Sermon for the 6th Sunday of Easter May 26, 2019
Text: Revelation 21:9-26 ILCW Series C 19:2133
Theme: That Side of Heaven – Awesome!
A little girl walked with her father along a country road at night. The night air was clear and the child was enthralled by the splendor of the sky, lit up with twinkling stars from one end to the other. After moments of silent reflection, she looked at her father and said, “Dad, if the wrong side of heaven is so beautiful, how wonderful the right side must be!” She was simply echoing the words of the psalmist who exclaimed: “The heavens declare the glory of God; the sky proclaims the work of His hands” (Ps.19:1).
No human tongue or mortal pen has ever succeeded in describing the grandeur, the glory, the magnificence of heaven. That it is a place of entrancing beauty and matchless splendor is shown to us here where John was instructed to write of it in terms of costly jewels, precious gems, rarest of metals, and immense sizes. How could it be anything less than awesome! If this side of heaven can be so beautiful, what must that side of heaven be for it is the habitation of our God, the royal palace of the King of kings, the Mansion to which He has gone in order to prepare a place for all who believe in Him! How do you picture it? Look at the view God gives through the inspired pen of the Apostle John. First of all, he shows us…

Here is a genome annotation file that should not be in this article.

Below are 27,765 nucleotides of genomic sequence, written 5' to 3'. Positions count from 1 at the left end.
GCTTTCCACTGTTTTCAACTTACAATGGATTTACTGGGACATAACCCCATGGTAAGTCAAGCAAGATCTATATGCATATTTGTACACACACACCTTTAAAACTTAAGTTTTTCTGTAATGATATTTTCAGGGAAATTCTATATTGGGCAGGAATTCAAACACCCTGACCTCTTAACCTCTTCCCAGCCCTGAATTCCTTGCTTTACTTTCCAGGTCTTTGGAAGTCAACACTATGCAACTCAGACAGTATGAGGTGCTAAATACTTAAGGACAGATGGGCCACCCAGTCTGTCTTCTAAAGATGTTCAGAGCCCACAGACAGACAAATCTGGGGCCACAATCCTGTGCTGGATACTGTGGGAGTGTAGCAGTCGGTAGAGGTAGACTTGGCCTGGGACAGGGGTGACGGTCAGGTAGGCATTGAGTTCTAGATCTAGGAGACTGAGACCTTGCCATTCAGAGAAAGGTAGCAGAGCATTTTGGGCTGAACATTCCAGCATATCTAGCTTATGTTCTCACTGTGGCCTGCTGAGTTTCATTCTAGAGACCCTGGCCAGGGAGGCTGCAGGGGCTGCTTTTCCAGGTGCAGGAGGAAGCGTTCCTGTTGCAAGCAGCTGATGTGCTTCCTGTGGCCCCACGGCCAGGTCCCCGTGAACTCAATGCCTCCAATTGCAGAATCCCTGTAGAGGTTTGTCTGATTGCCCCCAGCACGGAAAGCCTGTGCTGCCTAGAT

I. …a city well fortified.
He writes, “An (angel) said to me, ‘Come, I will show you the bride, the wife of the Lamb.’ And he carried me away in spirit to a mountain great and high, and showed me the Holy City, Jerusalem, coming down out of heaven from God.”
Why did the angel take John to a mountain? Because in the mountains you have the vantage point of looking out and all-around, to see a great panoramic view. If you’ve been to the mountains, it’s quite an awesome view, isn’t it? Even going into the hills around us and down towards Branson gives one a great view. It can be breathtaking to see the splendor of the earth God created.